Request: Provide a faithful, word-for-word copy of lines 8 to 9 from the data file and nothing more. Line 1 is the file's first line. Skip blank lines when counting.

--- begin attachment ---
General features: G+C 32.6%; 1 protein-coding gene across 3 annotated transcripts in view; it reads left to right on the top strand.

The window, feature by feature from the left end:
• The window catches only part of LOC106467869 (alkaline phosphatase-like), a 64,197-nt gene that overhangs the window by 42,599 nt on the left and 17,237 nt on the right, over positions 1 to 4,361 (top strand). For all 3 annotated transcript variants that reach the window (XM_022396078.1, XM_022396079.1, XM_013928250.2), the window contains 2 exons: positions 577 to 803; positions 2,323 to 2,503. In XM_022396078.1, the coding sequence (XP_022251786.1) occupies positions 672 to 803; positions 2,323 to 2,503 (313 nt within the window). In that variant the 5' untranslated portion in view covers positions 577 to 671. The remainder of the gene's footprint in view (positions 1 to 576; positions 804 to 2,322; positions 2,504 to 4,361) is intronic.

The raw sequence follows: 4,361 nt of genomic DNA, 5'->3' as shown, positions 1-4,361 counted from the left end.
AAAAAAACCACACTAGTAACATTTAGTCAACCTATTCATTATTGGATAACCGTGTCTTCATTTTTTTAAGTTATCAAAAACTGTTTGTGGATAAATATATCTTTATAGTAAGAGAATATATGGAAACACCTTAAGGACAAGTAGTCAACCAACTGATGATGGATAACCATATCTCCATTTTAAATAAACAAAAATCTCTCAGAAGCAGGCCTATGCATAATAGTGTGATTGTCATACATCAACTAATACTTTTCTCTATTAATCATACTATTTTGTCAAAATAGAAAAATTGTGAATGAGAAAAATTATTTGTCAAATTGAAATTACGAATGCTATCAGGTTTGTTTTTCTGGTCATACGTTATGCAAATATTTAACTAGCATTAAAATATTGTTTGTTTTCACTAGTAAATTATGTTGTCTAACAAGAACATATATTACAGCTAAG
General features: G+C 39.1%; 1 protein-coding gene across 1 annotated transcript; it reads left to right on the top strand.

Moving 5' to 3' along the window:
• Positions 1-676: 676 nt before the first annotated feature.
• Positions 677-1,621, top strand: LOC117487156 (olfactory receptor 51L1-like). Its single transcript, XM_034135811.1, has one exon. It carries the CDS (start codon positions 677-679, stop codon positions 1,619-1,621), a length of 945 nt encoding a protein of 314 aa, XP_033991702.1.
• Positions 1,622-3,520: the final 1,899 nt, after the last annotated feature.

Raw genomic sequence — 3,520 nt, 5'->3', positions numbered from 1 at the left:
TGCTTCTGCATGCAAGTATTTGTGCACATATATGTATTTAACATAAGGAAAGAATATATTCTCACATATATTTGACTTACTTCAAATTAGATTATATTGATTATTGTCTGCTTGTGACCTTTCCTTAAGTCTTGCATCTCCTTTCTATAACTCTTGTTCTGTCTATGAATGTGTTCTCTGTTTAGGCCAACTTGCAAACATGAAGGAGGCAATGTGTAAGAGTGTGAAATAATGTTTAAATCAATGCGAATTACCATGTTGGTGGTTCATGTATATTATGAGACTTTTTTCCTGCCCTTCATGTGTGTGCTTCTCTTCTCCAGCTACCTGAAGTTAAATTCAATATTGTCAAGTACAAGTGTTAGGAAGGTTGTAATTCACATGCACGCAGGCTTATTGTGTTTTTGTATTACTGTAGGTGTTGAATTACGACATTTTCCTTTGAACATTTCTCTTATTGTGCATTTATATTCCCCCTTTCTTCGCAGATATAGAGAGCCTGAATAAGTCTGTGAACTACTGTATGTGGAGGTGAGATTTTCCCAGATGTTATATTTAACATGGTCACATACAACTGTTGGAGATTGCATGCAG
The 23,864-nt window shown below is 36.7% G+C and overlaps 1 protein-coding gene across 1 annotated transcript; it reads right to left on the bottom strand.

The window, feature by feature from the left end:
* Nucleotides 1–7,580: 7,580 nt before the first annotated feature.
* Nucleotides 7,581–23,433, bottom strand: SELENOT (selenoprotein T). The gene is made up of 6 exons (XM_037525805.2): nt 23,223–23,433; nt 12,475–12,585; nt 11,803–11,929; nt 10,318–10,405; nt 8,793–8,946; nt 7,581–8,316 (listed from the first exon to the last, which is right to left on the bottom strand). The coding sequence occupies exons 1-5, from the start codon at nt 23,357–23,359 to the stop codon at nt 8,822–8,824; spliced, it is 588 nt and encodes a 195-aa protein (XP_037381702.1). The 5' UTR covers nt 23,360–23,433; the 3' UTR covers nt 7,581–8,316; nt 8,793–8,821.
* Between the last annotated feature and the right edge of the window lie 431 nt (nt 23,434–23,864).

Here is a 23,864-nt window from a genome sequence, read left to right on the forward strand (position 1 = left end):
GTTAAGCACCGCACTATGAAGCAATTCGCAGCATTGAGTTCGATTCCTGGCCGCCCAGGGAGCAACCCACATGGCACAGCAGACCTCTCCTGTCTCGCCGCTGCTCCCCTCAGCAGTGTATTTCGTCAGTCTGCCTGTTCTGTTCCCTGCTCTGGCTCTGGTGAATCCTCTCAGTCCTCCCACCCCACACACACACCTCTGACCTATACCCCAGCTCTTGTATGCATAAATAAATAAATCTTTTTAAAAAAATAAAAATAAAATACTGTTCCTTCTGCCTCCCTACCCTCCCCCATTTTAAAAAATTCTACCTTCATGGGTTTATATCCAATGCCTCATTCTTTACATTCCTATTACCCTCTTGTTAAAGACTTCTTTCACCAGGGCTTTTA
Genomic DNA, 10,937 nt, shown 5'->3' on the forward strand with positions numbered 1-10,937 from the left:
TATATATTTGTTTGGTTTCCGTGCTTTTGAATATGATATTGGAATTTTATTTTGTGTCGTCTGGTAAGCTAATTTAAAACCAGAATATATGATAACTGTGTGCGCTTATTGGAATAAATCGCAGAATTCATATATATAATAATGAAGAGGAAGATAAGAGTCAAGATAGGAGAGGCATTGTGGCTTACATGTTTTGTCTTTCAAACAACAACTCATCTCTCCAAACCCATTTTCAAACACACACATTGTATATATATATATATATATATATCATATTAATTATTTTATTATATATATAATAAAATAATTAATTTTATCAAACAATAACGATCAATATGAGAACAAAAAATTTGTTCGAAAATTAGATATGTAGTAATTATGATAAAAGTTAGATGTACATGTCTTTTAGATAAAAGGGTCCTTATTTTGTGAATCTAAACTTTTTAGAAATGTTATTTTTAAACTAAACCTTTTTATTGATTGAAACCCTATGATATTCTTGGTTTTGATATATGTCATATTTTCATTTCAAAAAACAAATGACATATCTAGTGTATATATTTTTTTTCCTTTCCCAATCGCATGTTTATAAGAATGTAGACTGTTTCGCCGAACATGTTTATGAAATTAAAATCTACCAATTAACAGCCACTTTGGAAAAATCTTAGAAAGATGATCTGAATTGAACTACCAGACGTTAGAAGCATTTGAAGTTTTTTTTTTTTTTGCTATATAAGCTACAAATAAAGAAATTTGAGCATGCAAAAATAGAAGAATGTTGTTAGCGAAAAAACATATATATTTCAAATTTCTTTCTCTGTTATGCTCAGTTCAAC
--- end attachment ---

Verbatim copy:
• Positions 1-676: 676 nt before the first annotated feature.
• Positions 677-1,621, top strand: LOC117487156 (olfactory receptor 51L1-like). Its single transcript, XM_034135811.1, has one exon. It carries the CDS (start codon positions 677-679, stop codon positions 1,619-1,621), a length of 945 nt encoding a protein of 314 aa, XP_033991702.1.